Here is something I would like you to consider. If you were to purposefully not board your own train of thought to see where it takes you, what would change? How would your life be different if you stopped indulging in all of the thoughts you had every day?
My guess is that you would probably experience a lot less anxiety, depression, anger, envy, etc. So what do you have to lose except all these unpleasant emotions?
Meditation is Simply the Act of Being Fully Present in the Here and Now
In conclusion, meditation is not something that is reserved only for the “woo woo” hippies that practice yoga. Meditation is for anyone that wants to be happy, fulfilled, and at peace. That’s why I wanted to bust these meditation myths in this post.
I truly believe with all my heart that meditation is the single most important thing anyone can do for their mental health.
I know there are lots of meditation myths out there that are complete crap, but these five demanded the most attention. Don’t be afraid to give meditation a chance.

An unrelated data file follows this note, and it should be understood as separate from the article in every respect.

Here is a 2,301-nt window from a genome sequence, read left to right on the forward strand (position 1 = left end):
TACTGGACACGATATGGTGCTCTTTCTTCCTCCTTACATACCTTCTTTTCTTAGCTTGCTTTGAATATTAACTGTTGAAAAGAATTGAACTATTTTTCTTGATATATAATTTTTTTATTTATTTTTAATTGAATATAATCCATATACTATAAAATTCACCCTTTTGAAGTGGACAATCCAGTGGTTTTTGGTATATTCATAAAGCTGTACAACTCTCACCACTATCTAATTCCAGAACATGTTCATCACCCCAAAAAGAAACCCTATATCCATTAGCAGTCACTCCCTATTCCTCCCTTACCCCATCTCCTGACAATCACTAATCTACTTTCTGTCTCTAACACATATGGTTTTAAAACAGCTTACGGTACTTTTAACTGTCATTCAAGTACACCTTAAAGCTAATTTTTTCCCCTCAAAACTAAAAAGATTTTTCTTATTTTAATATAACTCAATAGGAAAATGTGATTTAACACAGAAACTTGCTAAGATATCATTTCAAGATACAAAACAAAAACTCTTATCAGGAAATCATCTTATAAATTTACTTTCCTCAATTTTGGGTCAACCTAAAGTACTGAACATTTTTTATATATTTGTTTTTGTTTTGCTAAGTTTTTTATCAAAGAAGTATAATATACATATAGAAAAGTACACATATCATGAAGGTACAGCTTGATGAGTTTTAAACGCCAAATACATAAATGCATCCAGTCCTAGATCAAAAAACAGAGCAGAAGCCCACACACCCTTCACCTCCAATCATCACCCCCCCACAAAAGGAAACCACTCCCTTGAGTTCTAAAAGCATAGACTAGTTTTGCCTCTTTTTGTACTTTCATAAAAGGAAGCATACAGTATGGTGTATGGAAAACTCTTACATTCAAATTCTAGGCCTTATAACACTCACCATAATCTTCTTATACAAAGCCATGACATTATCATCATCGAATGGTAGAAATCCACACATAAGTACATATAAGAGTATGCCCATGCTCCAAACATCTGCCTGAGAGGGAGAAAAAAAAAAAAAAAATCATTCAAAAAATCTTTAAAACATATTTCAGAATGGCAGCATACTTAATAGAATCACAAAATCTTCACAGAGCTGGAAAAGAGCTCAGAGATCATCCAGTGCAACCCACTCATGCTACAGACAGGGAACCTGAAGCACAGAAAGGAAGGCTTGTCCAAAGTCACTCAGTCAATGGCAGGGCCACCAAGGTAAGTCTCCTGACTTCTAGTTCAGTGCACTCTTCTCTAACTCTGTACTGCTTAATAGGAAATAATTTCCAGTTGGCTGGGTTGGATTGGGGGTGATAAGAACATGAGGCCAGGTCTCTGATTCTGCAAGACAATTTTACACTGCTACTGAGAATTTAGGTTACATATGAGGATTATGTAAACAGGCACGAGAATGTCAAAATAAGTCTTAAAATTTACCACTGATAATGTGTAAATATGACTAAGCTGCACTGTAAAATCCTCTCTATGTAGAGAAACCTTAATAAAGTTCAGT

No one has any real excuse to not live in the present moment. I know I might be coming off a little bit negative, but I want people to realize what they are missing out on by not quieting their mind and letting it run rampant instead.
If you are interested in diving deeper into the practice of being fully present, I highly recommend the book Meditation Now or Never by Steve Hagan. It is a very easy read that perfectly captures the essence of meditation so beginners can better understand what it’s all about.
In fact, all of Steve Hagan’s books are excellent. He inadvertently busts ALL the meditation myths out there using simple, profound language.
Thank you so much for reading! If you’ve ever believed in these meditation myths, I hope this post has changed your mind and inspired you to give meditation an honest try. Consider these meditation myths debunked![mailerlite_form form_id=2]